Lab Value


Parathyroid hormone (PTH) acts indirectly on which organ to increase calcium levels?

Parathyroid hormone (PTH), calcitonin, and vitamin D, in concert, regulate calcium homeostasis (see the image).

Under normal physiologic circumstances, PTH is released in response to hypocalcemia. The main physiologic response elicited by PTH is to increase plasma calcium levels. PTH has its primary physiologic effects on kidney and bone. In the kidney, PTH increases calcium absorption and phosphate excretion. It also increases the activity of 1α-hydroxylase, the enzyme responsible for formation of the active form of vitamin D [1,25(OH)2D]. The site of PTH regulation of Ca2+ reabsorption is the distal tubules.

In the bone, PTH binds osteoclast receptors and increases their function while inhibiting osteoblast function, resulting in rapid calcium release from bone matrix into the extracellular compartment.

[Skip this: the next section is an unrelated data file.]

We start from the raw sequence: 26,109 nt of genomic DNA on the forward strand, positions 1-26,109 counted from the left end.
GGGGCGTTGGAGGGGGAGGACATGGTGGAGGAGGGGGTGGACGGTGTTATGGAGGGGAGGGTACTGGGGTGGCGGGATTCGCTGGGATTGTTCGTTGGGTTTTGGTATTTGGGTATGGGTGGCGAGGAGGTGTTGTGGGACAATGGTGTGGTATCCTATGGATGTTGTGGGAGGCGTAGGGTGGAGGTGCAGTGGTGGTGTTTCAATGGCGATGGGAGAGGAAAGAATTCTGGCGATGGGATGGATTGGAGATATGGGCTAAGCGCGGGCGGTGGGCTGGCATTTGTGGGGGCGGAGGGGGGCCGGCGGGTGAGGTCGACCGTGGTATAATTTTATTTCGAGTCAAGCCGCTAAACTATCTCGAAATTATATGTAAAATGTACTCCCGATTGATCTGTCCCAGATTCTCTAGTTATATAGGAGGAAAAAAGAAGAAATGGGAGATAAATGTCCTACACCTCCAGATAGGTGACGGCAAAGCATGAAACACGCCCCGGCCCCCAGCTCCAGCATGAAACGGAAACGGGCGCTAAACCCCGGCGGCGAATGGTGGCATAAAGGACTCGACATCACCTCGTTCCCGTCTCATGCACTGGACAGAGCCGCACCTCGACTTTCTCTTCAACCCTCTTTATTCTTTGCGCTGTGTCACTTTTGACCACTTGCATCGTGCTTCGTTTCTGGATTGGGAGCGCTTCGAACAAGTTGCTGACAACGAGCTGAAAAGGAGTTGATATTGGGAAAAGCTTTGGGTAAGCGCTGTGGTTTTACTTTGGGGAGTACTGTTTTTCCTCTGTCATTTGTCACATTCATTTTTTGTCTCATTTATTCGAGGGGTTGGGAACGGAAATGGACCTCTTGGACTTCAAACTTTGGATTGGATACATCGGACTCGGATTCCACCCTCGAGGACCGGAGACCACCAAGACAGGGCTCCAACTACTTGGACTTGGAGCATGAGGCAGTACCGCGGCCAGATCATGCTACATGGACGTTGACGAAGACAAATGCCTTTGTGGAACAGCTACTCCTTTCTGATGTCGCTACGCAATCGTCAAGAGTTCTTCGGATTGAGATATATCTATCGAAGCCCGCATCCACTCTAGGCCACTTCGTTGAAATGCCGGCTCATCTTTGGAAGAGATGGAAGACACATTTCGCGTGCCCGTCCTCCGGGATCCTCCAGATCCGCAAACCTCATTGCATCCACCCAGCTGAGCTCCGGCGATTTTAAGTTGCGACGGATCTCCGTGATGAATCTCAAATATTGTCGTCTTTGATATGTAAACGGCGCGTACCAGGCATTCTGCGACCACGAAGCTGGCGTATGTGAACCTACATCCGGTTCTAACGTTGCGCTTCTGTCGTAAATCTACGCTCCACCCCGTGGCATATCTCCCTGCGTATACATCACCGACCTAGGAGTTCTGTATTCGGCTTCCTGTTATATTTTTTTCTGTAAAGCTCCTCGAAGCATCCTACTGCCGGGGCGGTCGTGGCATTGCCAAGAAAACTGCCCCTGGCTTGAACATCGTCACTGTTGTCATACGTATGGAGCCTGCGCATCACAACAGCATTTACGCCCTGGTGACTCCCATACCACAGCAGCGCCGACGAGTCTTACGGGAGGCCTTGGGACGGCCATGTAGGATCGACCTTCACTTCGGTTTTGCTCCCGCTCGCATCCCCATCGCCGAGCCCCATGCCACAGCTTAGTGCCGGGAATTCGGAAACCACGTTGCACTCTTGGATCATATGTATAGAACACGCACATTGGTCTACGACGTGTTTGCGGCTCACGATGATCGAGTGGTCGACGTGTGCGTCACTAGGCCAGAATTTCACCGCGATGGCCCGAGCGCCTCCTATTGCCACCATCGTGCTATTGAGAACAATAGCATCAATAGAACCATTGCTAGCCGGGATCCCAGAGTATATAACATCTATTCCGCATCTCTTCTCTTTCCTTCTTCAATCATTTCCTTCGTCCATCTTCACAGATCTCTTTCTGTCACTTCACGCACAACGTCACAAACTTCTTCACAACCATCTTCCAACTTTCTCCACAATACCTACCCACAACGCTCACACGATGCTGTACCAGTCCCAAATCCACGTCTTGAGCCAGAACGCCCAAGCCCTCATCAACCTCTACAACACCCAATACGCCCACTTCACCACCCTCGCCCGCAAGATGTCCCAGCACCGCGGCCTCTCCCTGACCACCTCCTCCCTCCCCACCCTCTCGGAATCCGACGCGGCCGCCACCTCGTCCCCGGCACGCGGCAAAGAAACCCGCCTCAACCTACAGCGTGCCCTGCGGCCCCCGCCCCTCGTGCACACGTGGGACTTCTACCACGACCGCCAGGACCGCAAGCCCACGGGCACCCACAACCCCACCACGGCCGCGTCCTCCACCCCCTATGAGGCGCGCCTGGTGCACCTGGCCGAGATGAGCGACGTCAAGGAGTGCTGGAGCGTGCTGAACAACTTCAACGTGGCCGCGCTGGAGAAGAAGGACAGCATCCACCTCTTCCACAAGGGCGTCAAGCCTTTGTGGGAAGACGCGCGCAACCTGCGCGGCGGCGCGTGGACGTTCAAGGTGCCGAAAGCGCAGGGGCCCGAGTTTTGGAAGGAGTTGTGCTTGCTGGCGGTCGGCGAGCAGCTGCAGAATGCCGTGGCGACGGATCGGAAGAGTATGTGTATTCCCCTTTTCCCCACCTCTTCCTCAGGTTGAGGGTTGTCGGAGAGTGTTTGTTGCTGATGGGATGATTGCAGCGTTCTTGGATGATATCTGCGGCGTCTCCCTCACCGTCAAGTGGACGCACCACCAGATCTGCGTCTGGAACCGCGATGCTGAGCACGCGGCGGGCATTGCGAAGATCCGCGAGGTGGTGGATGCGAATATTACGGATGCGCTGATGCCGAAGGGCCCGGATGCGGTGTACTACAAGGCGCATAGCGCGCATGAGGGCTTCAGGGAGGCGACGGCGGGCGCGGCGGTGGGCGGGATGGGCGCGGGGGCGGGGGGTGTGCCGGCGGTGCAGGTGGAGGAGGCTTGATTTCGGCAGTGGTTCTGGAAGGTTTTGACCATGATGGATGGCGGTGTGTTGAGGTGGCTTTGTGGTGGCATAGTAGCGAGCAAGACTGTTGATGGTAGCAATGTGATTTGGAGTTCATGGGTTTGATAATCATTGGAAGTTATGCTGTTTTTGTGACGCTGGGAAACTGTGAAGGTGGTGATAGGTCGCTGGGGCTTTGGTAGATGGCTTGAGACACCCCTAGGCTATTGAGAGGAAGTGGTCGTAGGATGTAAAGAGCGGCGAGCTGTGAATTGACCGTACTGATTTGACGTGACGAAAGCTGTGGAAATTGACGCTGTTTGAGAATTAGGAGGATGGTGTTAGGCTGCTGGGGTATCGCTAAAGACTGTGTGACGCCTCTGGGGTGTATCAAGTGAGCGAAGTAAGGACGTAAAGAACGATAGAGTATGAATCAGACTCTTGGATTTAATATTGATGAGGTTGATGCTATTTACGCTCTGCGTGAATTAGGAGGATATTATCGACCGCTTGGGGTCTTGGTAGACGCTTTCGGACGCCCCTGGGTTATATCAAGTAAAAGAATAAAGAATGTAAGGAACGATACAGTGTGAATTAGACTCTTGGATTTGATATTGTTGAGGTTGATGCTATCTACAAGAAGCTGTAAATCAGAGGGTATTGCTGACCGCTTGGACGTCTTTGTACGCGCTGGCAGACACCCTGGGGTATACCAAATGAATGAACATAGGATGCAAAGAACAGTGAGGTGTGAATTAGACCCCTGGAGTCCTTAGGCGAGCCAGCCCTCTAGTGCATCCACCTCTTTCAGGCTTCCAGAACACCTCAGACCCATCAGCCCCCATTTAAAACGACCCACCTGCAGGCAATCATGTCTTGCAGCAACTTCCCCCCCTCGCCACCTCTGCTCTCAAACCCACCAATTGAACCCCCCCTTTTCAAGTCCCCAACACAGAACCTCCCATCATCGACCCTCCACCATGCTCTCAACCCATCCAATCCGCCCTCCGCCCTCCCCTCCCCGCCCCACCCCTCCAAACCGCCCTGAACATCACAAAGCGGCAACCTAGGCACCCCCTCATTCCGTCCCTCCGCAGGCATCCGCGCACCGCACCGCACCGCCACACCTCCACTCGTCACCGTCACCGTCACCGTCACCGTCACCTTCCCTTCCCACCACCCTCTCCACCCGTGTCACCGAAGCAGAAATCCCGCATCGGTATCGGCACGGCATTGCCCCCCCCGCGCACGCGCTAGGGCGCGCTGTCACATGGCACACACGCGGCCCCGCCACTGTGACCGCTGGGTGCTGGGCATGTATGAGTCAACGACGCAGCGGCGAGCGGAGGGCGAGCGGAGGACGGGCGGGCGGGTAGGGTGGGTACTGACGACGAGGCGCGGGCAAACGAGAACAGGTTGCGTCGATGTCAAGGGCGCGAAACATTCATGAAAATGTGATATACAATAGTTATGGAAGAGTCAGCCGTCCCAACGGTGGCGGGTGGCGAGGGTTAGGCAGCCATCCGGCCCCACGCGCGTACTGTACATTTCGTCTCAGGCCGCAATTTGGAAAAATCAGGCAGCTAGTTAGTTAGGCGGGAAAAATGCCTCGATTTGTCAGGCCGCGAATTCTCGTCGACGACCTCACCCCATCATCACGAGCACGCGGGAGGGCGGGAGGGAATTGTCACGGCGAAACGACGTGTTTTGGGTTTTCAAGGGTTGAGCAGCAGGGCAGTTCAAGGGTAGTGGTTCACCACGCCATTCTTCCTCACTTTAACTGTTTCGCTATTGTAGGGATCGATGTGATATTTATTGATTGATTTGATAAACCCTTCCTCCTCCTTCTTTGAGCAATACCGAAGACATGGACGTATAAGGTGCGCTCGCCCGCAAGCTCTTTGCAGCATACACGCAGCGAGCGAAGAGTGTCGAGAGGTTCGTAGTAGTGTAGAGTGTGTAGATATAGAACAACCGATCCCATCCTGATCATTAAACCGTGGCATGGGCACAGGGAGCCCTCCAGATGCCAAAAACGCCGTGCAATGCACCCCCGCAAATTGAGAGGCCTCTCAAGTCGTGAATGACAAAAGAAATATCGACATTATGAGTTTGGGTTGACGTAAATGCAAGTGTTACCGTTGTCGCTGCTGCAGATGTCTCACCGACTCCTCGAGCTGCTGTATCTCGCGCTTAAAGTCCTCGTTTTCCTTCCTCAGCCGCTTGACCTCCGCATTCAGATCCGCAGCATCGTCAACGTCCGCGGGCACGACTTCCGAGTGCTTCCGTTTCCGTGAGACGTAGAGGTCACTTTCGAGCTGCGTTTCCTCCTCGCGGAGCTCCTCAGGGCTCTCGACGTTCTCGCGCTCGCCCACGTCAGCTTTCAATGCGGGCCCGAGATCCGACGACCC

In the intestine, PTH increases the absorption of calcium indirectly via vitamin D3 activation. Cholecalciferol (vitamin D3) is produced by the effect of sunlight on 7-dehydrocholesterol in the skin. Cholecalciferol is then hydroxylated to calcifediol (25-hydroxyvitamin D), and further hydroxylated to its active form of calcitriol (1,25-dihydroxyvitamin D). This activated form results in a greater absorption of calcium and phosphate from the intestine. PTH directly increases the hydroxylation of calcifediol to calcitriol.